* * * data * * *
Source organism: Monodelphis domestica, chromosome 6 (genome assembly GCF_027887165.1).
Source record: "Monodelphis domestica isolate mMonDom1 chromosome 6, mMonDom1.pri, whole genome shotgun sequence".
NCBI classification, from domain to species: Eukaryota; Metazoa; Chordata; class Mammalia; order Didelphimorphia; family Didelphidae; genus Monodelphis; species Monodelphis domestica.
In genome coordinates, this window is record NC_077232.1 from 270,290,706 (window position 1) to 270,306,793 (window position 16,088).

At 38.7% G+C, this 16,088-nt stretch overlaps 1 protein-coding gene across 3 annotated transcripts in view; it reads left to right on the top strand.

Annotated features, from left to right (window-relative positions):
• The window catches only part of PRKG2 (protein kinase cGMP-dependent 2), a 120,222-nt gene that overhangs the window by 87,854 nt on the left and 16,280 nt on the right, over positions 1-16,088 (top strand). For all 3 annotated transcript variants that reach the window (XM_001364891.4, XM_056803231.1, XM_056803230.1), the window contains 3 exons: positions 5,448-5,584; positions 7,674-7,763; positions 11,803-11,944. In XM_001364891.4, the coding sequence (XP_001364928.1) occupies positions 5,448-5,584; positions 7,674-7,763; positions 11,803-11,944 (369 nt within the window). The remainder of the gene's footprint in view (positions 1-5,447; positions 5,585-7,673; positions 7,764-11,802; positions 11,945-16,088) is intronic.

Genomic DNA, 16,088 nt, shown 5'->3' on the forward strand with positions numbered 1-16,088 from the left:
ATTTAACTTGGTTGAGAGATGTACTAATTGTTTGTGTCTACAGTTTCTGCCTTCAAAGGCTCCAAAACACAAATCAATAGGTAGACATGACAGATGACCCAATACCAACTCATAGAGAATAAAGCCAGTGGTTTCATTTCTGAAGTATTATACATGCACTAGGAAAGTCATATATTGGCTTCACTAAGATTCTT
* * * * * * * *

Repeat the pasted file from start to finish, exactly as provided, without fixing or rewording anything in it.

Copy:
Source organism: Monodelphis domestica, chromosome 6 (genome assembly GCF_027887165.1).
Source record: "Monodelphis domestica isolate mMonDom1 chromosome 6, mMonDom1.pri, whole genome shotgun sequence".
NCBI classification, from domain to species: Eukaryota; Metazoa; Chordata; class Mammalia; order Didelphimorphia; family Didelphidae; genus Monodelphis; species Monodelphis domestica.
In genome coordinates, this window is record NC_077232.1 from 270,290,706 (window position 1) to 270,306,793 (window position 16,088).

At 38.7% G+C, this 16,088-nt stretch overlaps 1 protein-coding gene across 3 annotated transcripts in view; it reads left to right on the top strand.

Annotated features, from left to right (window-relative positions):
• The window catches only part of PRKG2 (protein kinase cGMP-dependent 2), a 120,222-nt gene that overhangs the window by 87,854 nt on the left and 16,280 nt on the right, over positions 1-16,088 (top strand). For all 3 annotated transcript variants that reach the window (XM_001364891.4, XM_056803231.1, XM_056803230.1), the window contains 3 exons: positions 5,448-5,584; positions 7,674-7,763; positions 11,803-11,944. In XM_001364891.4, the coding sequence (XP_001364928.1) occupies positions 5,448-5,584; positions 7,674-7,763; positions 11,803-11,944 (369 nt within the window). The remainder of the gene's footprint in view (positions 1-5,447; positions 5,585-7,673; positions 7,764-11,802; positions 11,945-16,088) is intronic.

Genomic DNA, 16,088 nt, shown 5'->3' on the forward strand with positions numbered 1-16,088 from the left:
ATTTAACTTGGTTGAGAGATGTACTAATTGTTTGTGTCTACAGTTTCTGCCTTCAAAGGCTCCAAAACACAAATCAATAGGTAGACATGACAGATGACCCAATACCAACTCATAGAGAATAAAGCCAGTGGTTTCATTTCTGAAGTATTATACATGCACTAGGAAAGTCATATATTGGCTTCACTAAGATTCTT